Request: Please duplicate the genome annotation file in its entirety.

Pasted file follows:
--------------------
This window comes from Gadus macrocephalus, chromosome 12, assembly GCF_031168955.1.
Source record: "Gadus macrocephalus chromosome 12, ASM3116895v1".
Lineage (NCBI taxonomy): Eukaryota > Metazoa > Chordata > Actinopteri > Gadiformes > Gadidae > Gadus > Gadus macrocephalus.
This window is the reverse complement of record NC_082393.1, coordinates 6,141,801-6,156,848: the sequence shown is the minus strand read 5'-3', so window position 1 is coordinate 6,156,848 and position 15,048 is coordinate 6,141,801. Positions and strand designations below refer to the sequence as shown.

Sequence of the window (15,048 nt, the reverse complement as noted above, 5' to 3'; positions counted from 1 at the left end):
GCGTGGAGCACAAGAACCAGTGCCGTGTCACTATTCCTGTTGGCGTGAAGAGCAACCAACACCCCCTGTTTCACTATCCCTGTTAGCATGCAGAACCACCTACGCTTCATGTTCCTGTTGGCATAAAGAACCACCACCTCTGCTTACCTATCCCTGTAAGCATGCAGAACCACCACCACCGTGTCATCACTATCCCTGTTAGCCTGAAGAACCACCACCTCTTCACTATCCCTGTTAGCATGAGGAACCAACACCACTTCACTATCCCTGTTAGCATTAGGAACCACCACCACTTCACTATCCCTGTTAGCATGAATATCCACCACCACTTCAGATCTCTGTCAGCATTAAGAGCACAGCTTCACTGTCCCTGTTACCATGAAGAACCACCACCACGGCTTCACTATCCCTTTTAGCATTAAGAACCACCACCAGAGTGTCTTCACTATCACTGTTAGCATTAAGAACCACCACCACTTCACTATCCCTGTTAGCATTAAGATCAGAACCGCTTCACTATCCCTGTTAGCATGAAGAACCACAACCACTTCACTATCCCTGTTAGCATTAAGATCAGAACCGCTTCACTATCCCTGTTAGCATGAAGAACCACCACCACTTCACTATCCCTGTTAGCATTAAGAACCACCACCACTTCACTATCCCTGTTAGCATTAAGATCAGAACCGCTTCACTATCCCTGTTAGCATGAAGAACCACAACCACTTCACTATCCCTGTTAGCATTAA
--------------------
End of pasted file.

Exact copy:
This window comes from Gadus macrocephalus, chromosome 12, assembly GCF_031168955.1.
Source record: "Gadus macrocephalus chromosome 12, ASM3116895v1".
Lineage (NCBI taxonomy): Eukaryota > Metazoa > Chordata > Actinopteri > Gadiformes > Gadidae > Gadus > Gadus macrocephalus.
This window is the reverse complement of record NC_082393.1, coordinates 6,141,801-6,156,848: the sequence shown is the minus strand read 5'-3', so window position 1 is coordinate 6,156,848 and position 15,048 is coordinate 6,141,801. Positions and strand designations below refer to the sequence as shown.

Sequence of the window (15,048 nt, the reverse complement as noted above, 5' to 3'; positions counted from 1 at the left end):
GCGTGGAGCACAAGAACCAGTGCCGTGTCACTATTCCTGTTGGCGTGAAGAGCAACCAACACCCCCTGTTTCACTATCCCTGTTAGCATGCAGAACCACCTACGCTTCATGTTCCTGTTGGCATAAAGAACCACCACCTCTGCTTACCTATCCCTGTAAGCATGCAGAACCACCACCACCGTGTCATCACTATCCCTGTTAGCCTGAAGAACCACCACCTCTTCACTATCCCTGTTAGCATGAGGAACCAACACCACTTCACTATCCCTGTTAGCATTAGGAACCACCACCACTTCACTATCCCTGTTAGCATGAATATCCACCACCACTTCAGATCTCTGTCAGCATTAAGAGCACAGCTTCACTGTCCCTGTTACCATGAAGAACCACCACCACGGCTTCACTATCCCTTTTAGCATTAAGAACCACCACCAGAGTGTCTTCACTATCACTGTTAGCATTAAGAACCACCACCACTTCACTATCCCTGTTAGCATTAAGATCAGAACCGCTTCACTATCCCTGTTAGCATGAAGAACCACAACCACTTCACTATCCCTGTTAGCATTAAGATCAGAACCGCTTCACTATCCCTGTTAGCATGAAGAACCACCACCACTTCACTATCCCTGTTAGCATTAAGAACCACCACCACTTCACTATCCCTGTTAGCATTAAGATCAGAACCGCTTCACTATCCCTGTTAGCATGAAGAACCACAACCACTTCACTATCCCTGTTAGCATTAA